What shall I say of their effeminate adornments, their costly fabrics, their extravagant perfumes, their sumptuous tables groaning under the weight of rare and luxurious viands? Nay, sensuality and luxury are so general that, to our shame, books are published to teach us how to sin in these respects. Men have perverted creatures from their lawful use, and instead of making God's benefits a help to virtue, they have turned them into instruments of vice. So great is the selfishness of the world that there is nothing which men do not sacrifice to the gratification of the flesh, wholly forgetful of the poor, whom God has so specially recommended to their care. Such persons never find that they are poor until they are asked for alms; at any other time there is no extravagant luxury their income cannot afford. Beware lest this terrible accusation be made against you at the hour of death! The greater the benefits you have perverted, the more severe the account you will have to render. It is a great sign of reprobation for a man to continue to abuse the favors God has bestowed upon him. To have received much, and to have made but small return, is, in a manner, already to have judged oneself. If the Ninivites shall rise in judgment against the Jews for not having done penance at Our Saviour's teaching, let us see that the same Lord shall have no reason to condemn us upon the example of beasts that love their benefactors, while we manifest such gross ingratitude to the Supreme Benefactor of all.
To our well-beloved Son, Louis of Granada, of the Order of Friars Preachers
Dearly Beloved Son, Health and Apostolic Benediction:
Your arduous and incessant labors, both for the conversion of sinners and for the guidance of souls to perfection, together with the valuable assistance you render those who are earnestly engaged in the work of the ministry, have always afforded us great consolation.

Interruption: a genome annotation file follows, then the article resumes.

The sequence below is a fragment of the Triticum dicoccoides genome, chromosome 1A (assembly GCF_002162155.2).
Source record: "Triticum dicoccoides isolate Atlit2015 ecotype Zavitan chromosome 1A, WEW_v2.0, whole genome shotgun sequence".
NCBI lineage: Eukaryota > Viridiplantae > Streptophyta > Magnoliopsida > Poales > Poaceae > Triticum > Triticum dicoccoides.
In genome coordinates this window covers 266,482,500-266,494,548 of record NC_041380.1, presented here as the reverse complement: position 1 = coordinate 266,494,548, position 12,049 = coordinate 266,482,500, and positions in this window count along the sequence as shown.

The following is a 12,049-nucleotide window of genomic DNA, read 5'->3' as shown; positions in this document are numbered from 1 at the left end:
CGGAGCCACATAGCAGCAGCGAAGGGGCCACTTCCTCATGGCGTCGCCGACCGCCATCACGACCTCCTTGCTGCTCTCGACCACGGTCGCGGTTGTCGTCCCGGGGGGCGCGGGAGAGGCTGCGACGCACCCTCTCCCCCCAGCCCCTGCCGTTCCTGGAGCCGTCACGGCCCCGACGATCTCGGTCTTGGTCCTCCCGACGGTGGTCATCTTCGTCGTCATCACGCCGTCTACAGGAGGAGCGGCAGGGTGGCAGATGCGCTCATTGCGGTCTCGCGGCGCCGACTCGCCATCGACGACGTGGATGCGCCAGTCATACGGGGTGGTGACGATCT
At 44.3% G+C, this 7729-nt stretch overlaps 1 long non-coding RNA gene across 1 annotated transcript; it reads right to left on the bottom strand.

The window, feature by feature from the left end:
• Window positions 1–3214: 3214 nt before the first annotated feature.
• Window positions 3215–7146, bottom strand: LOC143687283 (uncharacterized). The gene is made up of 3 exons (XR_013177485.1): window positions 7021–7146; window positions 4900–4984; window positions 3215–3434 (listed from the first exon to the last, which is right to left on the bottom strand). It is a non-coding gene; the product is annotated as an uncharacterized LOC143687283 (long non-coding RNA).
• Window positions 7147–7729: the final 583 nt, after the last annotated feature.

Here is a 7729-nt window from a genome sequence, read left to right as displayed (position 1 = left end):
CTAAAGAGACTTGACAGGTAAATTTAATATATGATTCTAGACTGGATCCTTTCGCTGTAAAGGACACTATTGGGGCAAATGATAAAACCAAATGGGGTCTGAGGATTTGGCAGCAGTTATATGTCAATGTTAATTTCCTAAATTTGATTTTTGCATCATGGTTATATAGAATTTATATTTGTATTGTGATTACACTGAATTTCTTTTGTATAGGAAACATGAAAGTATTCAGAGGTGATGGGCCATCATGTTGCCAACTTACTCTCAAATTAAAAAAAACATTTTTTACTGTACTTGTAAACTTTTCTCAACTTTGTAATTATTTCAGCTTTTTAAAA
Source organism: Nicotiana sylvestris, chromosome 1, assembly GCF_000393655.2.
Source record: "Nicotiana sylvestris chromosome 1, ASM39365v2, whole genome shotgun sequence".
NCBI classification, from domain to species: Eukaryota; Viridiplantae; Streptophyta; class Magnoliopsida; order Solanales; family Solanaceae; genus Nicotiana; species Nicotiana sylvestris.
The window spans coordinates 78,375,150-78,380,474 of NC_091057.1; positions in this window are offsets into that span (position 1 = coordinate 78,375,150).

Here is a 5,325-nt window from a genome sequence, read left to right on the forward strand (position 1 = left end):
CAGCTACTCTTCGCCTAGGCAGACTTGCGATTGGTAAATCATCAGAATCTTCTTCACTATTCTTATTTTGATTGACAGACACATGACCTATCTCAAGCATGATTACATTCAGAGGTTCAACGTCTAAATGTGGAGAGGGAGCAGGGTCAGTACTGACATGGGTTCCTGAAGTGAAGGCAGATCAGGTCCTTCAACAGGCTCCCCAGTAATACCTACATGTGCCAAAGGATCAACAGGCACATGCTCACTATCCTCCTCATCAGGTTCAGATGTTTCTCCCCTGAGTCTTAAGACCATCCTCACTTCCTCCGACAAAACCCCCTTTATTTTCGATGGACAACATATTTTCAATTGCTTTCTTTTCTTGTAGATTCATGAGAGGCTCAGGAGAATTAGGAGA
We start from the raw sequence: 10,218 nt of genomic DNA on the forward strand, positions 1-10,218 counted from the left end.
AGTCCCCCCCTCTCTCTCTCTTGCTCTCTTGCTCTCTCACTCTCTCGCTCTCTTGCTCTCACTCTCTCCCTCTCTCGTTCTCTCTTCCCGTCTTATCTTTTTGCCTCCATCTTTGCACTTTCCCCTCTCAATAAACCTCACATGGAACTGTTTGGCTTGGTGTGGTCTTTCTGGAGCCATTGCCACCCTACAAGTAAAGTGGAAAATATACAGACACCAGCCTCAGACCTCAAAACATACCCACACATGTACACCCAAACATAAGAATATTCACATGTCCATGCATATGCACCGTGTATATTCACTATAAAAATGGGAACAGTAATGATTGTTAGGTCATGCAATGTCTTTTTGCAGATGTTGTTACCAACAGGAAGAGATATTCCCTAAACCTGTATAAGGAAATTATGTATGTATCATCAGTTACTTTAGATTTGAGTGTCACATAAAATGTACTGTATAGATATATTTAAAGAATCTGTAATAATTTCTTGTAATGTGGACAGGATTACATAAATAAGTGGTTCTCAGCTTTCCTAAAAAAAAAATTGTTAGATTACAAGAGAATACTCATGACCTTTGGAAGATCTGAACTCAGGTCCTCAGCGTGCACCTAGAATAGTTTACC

Your sermons and writings, filled with sublime doctrine and practical piety, are unceasingly drawing souls to God. This is particularly gratifying to us, for all who have profited by your teaching [and their number is very great] may be considered as so many souls gained to Christ. You have thus benefited your fellow creatures more than if you had given sight to the blind and raised the dead to life. For the knowledge of the Eternal Light and the enjoyment of the heavenly life, according as they are given to man on earth to know and enjoy, are far above the knowledge and enjoyment of the transitory goods of this world.
The charity with which you have devoted yourself to your great and important labor has gained for you many crowns.
Continue, then, to devote all your energies to the prosecution of your undertakings. Finish what you have begun, for we understand that you have some works yet incomplete. Give them tot he world for the health of the sick, for the strength of the weak, for the delight of God’s servants, and for the glory of the Church both militant and triumphant.
Given at Rome the 21st of July, 1582,of our pontificate.
GREGORY PP. XIII
Venerable Louis of Granada His Life and Work
The life of Venerable Louis of Granada [1504-1588] paralleled to a remarkable degree the greatest era of the Spanish Empire-----that empire known as "the evangelizer of half the world, the hammer of heretics, and the light of the Council of Trent." Louis himself is known as "the writer of the Spanish empire." He was born only shortly after the famous year 1492, when Spain had, under King Ferdinand and Queen Isabella, defeated the Moors after eight centuries of Moorish occupation and oppression in Spain and financed Christopher Columbus' momentous voyage to America. These were the times of Spain's intense exploration and missionary activity in the New World, of the Council of Trent [1548-1563], and of the great Christian victory over the Turks at Lepanto .